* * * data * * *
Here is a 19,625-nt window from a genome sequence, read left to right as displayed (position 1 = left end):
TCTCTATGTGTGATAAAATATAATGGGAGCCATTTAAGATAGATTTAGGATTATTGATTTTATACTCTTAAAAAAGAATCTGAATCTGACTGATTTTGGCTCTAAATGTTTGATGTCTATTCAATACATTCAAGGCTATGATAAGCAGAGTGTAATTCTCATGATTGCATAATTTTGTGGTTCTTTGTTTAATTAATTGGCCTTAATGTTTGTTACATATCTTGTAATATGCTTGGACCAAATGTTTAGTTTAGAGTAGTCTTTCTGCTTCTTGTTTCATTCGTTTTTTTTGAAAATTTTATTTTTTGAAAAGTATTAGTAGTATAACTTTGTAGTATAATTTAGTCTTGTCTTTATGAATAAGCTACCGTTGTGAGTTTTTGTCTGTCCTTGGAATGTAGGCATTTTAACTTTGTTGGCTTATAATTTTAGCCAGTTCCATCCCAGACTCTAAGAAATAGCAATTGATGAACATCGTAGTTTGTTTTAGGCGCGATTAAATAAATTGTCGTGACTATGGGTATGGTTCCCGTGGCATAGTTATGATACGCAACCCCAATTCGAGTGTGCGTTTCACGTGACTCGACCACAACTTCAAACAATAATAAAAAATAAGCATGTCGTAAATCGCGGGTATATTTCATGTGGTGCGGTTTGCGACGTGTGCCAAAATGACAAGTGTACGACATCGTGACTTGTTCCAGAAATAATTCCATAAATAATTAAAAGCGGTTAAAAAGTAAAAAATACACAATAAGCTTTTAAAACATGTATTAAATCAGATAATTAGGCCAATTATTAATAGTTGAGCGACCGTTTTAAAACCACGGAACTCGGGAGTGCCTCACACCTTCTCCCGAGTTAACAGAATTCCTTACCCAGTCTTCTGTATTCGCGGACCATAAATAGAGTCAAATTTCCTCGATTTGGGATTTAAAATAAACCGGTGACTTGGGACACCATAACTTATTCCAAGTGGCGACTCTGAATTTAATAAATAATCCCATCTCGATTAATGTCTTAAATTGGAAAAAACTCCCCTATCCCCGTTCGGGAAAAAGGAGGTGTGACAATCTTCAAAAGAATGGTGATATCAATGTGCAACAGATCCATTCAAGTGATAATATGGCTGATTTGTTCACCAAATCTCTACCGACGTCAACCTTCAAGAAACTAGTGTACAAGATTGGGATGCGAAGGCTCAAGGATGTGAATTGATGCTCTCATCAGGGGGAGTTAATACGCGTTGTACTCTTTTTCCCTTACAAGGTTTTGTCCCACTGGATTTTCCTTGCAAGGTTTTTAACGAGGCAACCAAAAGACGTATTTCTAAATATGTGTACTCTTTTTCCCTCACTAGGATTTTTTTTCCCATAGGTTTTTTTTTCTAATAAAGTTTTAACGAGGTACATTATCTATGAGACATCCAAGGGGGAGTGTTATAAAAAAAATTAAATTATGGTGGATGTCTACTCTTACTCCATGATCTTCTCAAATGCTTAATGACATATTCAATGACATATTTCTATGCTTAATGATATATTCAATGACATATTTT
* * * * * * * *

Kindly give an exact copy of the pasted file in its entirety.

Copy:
Here is a 19,625-nt window from a genome sequence, read left to right as displayed (position 1 = left end):
TCTCTATGTGTGATAAAATATAATGGGAGCCATTTAAGATAGATTTAGGATTATTGATTTTATACTCTTAAAAAAGAATCTGAATCTGACTGATTTTGGCTCTAAATGTTTGATGTCTATTCAATACATTCAAGGCTATGATAAGCAGAGTGTAATTCTCATGATTGCATAATTTTGTGGTTCTTTGTTTAATTAATTGGCCTTAATGTTTGTTACATATCTTGTAATATGCTTGGACCAAATGTTTAGTTTAGAGTAGTCTTTCTGCTTCTTGTTTCATTCGTTTTTTTTGAAAATTTTATTTTTTGAAAAGTATTAGTAGTATAACTTTGTAGTATAATTTAGTCTTGTCTTTATGAATAAGCTACCGTTGTGAGTTTTTGTCTGTCCTTGGAATGTAGGCATTTTAACTTTGTTGGCTTATAATTTTAGCCAGTTCCATCCCAGACTCTAAGAAATAGCAATTGATGAACATCGTAGTTTGTTTTAGGCGCGATTAAATAAATTGTCGTGACTATGGGTATGGTTCCCGTGGCATAGTTATGATACGCAACCCCAATTCGAGTGTGCGTTTCACGTGACTCGACCACAACTTCAAACAATAATAAAAAATAAGCATGTCGTAAATCGCGGGTATATTTCATGTGGTGCGGTTTGCGACGTGTGCCAAAATGACAAGTGTACGACATCGTGACTTGTTCCAGAAATAATTCCATAAATAATTAAAAGCGGTTAAAAAGTAAAAAATACACAATAAGCTTTTAAAACATGTATTAAATCAGATAATTAGGCCAATTATTAATAGTTGAGCGACCGTTTTAAAACCACGGAACTCGGGAGTGCCTCACACCTTCTCCCGAGTTAACAGAATTCCTTACCCAGTCTTCTGTATTCGCGGACCATAAATAGAGTCAAATTTCCTCGATTTGGGATTTAAAATAAACCGGTGACTTGGGACACCATAACTTATTCCAAGTGGCGACTCTGAATTTAATAAATAATCCCATCTCGATTAATGTCTTAAATTGGAAAAAACTCCCCTATCCCCGTTCGGGAAAAAGGAGGTGTGACAATCTTCAAAAGAATGGTGATATCAATGTGCAACAGATCCATTCAAGTGATAATATGGCTGATTTGTTCACCAAATCTCTACCGACGTCAACCTTCAAGAAACTAGTGTACAAGATTGGGATGCGAAGGCTCAAGGATGTGAATTGATGCTCTCATCAGGGGGAGTTAATACGCGTTGTACTCTTTTTCCCTTACAAGGTTTTGTCCCACTGGATTTTCCTTGCAAGGTTTTTAACGAGGCAACCAAAAGACGTATTTCTAAATATGTGTACTCTTTTTCCCTCACTAGGATTTTTTTTCCCATAGGTTTTTTTTTCTAATAAAGTTTTAACGAGGTACATTATCTATGAGACATCCAAGGGGGAGTGTTATAAAAAAAATTAAATTATGGTGGATGTCTACTCTTACTCCATGATCTTCTCAAATGCTTAATGACATATTCAATGACATATTTCTATGCTTAATGATATATTCAATGACATATTTT